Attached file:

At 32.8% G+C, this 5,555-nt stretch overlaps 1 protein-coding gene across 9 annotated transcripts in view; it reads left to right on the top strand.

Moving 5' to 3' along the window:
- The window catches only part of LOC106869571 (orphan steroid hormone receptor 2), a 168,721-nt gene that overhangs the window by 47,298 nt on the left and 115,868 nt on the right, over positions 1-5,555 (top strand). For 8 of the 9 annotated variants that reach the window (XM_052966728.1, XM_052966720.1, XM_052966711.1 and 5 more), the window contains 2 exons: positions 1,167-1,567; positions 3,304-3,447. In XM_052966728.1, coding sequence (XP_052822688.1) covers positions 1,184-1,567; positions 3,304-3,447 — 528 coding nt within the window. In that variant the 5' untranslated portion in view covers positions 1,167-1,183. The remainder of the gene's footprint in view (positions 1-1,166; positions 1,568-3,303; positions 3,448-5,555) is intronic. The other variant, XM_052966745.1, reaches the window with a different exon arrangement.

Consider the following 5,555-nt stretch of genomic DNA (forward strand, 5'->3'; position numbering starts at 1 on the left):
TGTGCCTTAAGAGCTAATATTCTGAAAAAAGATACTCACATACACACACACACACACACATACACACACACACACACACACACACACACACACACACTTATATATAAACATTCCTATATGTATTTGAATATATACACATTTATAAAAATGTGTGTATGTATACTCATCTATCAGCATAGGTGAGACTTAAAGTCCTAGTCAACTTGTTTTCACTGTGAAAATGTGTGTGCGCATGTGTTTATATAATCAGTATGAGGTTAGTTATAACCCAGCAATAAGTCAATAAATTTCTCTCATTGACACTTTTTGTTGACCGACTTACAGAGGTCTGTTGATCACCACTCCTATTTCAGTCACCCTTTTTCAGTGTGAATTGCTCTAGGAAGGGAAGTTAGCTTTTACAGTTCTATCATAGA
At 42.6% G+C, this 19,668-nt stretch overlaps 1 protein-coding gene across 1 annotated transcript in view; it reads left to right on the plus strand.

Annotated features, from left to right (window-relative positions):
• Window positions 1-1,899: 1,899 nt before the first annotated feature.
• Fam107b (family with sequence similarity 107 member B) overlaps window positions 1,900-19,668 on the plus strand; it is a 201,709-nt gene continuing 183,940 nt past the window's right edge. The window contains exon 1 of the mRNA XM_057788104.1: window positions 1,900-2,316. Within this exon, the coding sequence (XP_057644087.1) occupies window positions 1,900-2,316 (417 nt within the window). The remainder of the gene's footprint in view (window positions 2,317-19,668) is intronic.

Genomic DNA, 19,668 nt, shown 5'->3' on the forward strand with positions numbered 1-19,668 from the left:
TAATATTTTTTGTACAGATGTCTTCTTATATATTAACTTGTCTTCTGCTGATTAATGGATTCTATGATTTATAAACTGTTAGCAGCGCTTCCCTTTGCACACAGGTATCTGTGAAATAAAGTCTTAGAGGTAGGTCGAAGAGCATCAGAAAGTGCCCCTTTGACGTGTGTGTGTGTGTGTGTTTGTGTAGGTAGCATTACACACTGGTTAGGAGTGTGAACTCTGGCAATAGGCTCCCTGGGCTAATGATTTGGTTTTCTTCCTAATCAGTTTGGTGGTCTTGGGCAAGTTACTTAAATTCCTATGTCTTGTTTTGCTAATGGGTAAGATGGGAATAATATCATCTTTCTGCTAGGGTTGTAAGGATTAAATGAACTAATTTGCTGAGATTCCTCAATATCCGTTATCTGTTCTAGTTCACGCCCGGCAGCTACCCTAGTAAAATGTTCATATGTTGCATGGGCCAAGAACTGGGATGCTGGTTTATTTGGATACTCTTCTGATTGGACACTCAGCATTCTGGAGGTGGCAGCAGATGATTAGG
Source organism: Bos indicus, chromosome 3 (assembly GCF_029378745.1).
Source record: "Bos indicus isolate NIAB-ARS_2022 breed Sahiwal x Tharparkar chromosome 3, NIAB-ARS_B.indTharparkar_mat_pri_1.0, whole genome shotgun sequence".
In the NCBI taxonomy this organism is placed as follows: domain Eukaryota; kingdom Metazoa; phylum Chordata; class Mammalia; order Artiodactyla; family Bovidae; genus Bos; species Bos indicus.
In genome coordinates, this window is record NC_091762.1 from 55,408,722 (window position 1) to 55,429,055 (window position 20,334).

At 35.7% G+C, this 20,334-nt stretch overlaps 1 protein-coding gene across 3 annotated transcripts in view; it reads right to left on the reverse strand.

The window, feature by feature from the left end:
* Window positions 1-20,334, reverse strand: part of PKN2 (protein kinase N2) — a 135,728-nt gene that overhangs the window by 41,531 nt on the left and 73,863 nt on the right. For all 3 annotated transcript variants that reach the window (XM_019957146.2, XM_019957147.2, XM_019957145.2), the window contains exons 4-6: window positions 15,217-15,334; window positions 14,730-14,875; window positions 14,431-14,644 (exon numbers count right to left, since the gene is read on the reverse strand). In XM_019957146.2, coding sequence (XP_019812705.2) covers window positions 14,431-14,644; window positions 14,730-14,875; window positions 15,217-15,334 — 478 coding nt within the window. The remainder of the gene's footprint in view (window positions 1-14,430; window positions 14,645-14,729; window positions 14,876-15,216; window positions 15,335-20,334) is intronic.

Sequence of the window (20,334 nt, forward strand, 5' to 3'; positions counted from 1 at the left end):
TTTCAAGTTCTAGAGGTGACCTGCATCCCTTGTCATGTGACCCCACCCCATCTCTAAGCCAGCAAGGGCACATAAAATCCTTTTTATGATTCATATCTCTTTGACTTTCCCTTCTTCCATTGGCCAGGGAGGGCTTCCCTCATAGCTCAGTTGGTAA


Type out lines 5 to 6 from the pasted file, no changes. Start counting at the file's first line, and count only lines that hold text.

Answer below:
TGTGCCTTAAGAGCTAATATTCTGAAAAAAGATACTCACATACACACACACACACACACATACACACACACACACACACACACACACACACACACACTTATATATAAACATTCCTATATGTATTTGAATATATACACATTTATAAAAATGTGTGTATGTATACTCATCTATCAGCATAGGTGAGACTTAAAGTCCTAGTCAACTTGTTTTCACTGTGAAAATGTGTGTGCGCATGTGTTTATATAATCAGTATGAGGTTAGTTATAACCCAGCAATAAGTCAATAAATTTCTCTCATTGACACTTTTTGTTGACCGACTTACAGAGGTCTGTTGATCACCACTCCTATTTCAGTCACCCTTTTTCAGTGTGAATTGCTCTAGGAAGGGAAGTTAGCTTTTACAGTTCTATCATAGA
At 42.6% G+C, this 19,668-nt stretch overlaps 1 protein-coding gene across 1 annotated transcript in view; it reads left to right on the plus strand.